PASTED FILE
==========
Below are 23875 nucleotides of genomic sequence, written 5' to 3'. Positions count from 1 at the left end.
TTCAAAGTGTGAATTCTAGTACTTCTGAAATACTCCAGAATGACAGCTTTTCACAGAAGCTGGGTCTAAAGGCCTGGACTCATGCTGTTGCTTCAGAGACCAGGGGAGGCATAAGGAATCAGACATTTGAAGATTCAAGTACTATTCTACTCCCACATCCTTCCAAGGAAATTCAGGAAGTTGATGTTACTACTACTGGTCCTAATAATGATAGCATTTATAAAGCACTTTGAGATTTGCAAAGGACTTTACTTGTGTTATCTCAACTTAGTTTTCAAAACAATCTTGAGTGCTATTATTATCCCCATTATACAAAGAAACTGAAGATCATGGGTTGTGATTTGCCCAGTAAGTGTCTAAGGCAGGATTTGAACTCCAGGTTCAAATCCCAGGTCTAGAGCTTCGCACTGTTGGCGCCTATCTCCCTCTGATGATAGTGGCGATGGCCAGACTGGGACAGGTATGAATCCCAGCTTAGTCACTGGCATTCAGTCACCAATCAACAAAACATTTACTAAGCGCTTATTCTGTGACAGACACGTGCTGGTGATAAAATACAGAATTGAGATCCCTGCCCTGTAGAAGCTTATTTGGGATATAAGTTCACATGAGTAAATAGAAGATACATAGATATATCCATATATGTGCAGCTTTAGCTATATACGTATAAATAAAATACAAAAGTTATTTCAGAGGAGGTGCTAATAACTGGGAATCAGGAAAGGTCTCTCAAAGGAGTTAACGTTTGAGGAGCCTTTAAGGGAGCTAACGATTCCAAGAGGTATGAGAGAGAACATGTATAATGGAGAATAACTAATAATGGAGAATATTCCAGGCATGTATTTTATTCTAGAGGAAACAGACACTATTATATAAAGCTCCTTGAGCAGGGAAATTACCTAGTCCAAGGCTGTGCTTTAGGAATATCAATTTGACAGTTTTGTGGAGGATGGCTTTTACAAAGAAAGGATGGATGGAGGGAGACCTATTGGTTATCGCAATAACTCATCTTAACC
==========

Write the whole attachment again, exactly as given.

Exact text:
Below are 23875 nucleotides of genomic sequence, written 5' to 3'. Positions count from 1 at the left end.
TTCAAAGTGTGAATTCTAGTACTTCTGAAATACTCCAGAATGACAGCTTTTCACAGAAGCTGGGTCTAAAGGCCTGGACTCATGCTGTTGCTTCAGAGACCAGGGGAGGCATAAGGAATCAGACATTTGAAGATTCAAGTACTATTCTACTCCCACATCCTTCCAAGGAAATTCAGGAAGTTGATGTTACTACTACTGGTCCTAATAATGATAGCATTTATAAAGCACTTTGAGATTTGCAAAGGACTTTACTTGTGTTATCTCAACTTAGTTTTCAAAACAATCTTGAGTGCTATTATTATCCCCATTATACAAAGAAACTGAAGATCATGGGTTGTGATTTGCCCAGTAAGTGTCTAAGGCAGGATTTGAACTCCAGGTTCAAATCCCAGGTCTAGAGCTTCGCACTGTTGGCGCCTATCTCCCTCTGATGATAGTGGCGATGGCCAGACTGGGACAGGTATGAATCCCAGCTTAGTCACTGGCATTCAGTCACCAATCAACAAAACATTTACTAAGCGCTTATTCTGTGACAGACACGTGCTGGTGATAAAATACAGAATTGAGATCCCTGCCCTGTAGAAGCTTATTTGGGATATAAGTTCACATGAGTAAATAGAAGATACATAGATATATCCATATATGTGCAGCTTTAGCTATATACGTATAAATAAAATACAAAAGTTATTTCAGAGGAGGTGCTAATAACTGGGAATCAGGAAAGGTCTCTCAAAGGAGTTAACGTTTGAGGAGCCTTTAAGGGAGCTAACGATTCCAAGAGGTATGAGAGAGAACATGTATAATGGAGAATAACTAATAATGGAGAATATTCCAGGCATGTATTTTATTCTAGAGGAAACAGACACTATTATATAAAGCTCCTTGAGCAGGGAAATTACCTAGTCCAAGGCTGTGCTTTAGGAATATCAATTTGACAGTTTTGTGGAGGATGGCTTTTACAAAGAAAGGATGGATGGAGGGAGACCTATTGGTTATCGCAATAACTCATCTTAACC